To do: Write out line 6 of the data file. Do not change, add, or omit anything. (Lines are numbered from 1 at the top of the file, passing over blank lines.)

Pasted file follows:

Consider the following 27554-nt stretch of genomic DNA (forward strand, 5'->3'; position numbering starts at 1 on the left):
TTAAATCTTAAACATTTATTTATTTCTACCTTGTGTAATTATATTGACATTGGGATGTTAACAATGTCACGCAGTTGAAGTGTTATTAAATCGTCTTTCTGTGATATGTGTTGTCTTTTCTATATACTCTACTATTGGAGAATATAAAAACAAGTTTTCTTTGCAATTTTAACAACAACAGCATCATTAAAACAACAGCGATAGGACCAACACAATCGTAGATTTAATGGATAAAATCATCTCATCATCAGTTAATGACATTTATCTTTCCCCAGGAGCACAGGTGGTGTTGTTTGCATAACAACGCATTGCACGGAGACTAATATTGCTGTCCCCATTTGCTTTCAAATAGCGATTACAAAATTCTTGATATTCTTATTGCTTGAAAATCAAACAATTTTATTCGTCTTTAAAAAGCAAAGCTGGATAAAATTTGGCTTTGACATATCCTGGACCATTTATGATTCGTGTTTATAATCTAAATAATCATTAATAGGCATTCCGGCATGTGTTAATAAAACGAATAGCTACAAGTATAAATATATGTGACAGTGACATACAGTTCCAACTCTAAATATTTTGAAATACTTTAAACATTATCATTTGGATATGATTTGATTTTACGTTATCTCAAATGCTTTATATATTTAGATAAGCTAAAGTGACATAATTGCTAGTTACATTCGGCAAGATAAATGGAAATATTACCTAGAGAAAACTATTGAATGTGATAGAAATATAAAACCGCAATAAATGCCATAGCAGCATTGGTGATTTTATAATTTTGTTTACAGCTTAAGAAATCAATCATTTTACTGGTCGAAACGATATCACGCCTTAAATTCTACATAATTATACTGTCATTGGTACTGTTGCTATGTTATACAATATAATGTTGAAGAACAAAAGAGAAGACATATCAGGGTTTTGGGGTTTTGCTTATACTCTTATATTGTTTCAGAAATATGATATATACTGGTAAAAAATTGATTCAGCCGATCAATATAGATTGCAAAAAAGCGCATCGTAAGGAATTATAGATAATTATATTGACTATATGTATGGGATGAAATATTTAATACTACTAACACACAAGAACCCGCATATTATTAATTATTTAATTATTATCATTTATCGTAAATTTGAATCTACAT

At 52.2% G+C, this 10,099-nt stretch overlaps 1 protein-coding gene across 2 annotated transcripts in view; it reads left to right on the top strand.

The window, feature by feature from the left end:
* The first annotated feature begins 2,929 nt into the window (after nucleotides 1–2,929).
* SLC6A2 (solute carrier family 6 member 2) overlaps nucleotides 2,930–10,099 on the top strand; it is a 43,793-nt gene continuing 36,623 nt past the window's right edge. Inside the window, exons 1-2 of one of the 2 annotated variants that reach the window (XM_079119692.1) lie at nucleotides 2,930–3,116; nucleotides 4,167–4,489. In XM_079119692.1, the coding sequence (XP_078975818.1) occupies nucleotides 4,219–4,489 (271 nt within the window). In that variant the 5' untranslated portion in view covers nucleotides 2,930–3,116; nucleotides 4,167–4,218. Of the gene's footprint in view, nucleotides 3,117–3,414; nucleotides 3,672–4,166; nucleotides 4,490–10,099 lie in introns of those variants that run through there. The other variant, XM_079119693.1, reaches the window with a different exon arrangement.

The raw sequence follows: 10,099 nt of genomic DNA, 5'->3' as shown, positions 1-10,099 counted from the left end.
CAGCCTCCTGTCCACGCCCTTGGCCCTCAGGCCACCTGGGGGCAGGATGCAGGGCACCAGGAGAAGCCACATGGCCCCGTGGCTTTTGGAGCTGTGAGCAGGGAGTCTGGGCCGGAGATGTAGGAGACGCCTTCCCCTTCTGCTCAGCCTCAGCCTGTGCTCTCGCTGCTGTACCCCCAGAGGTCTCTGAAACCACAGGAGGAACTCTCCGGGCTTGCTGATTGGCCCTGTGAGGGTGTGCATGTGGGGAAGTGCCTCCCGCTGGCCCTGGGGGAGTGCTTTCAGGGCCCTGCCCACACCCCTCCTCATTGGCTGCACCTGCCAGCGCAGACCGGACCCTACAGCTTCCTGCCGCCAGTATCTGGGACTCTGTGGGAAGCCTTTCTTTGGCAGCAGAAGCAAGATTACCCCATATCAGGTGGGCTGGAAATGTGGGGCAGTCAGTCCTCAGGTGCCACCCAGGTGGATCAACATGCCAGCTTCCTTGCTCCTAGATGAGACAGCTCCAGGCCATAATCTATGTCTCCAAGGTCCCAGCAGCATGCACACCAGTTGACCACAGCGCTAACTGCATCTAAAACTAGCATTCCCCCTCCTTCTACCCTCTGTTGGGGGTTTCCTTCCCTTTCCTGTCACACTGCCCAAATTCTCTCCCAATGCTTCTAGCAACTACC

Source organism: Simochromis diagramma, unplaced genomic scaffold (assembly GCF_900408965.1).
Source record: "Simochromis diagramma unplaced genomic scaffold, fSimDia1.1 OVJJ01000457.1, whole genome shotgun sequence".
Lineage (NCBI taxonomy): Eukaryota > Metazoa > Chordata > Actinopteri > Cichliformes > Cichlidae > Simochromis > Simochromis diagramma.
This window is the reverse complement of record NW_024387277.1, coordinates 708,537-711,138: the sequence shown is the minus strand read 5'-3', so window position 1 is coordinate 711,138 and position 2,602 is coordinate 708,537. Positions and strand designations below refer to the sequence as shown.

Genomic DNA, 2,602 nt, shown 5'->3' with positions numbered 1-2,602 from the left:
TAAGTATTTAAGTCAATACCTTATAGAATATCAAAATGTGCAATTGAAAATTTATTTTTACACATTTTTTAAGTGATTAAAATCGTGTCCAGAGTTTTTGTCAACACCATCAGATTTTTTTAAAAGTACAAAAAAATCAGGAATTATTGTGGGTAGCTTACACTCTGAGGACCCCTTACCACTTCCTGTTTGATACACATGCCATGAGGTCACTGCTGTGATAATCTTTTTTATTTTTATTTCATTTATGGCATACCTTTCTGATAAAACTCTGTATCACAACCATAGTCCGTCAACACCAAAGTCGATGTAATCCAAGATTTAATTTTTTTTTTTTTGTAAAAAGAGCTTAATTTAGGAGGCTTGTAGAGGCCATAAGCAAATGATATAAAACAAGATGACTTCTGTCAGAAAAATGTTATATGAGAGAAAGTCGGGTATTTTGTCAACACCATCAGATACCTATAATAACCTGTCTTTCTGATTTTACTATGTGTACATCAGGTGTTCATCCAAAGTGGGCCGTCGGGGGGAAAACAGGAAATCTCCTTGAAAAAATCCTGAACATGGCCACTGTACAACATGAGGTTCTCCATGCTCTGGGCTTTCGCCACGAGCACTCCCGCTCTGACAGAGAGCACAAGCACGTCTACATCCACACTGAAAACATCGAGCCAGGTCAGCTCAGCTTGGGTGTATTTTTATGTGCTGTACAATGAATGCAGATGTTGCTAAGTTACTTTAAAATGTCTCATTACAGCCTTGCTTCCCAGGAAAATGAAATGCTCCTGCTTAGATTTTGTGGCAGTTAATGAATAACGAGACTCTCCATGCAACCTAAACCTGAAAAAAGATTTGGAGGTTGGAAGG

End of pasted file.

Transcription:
* SLC6A2 (solute carrier family 6 member 2) overlaps nucleotides 2,930–10,099 on the top strand; it is a 43,793-nt gene continuing 36,623 nt past the window's right edge. Inside the window, exons 1-2 of one of the 2 annotated variants that reach the window (XM_079119692.1) lie at nucleotides 2,930–3,116; nucleotides 4,167–4,489. In XM_079119692.1, the coding sequence (XP_078975818.1) occupies nucleotides 4,219–4,489 (271 nt within the window). In that variant the 5' untranslated portion in view covers nucleotides 2,930–3,116; nucleotides 4,167–4,218. Of the gene's footprint in view, nucleotides 3,117–3,414; nucleotides 3,672–4,166; nucleotides 4,490–10,099 lie in introns of those variants that run through there. The other variant, XM_079119693.1, reaches the window with a different exon arrangement.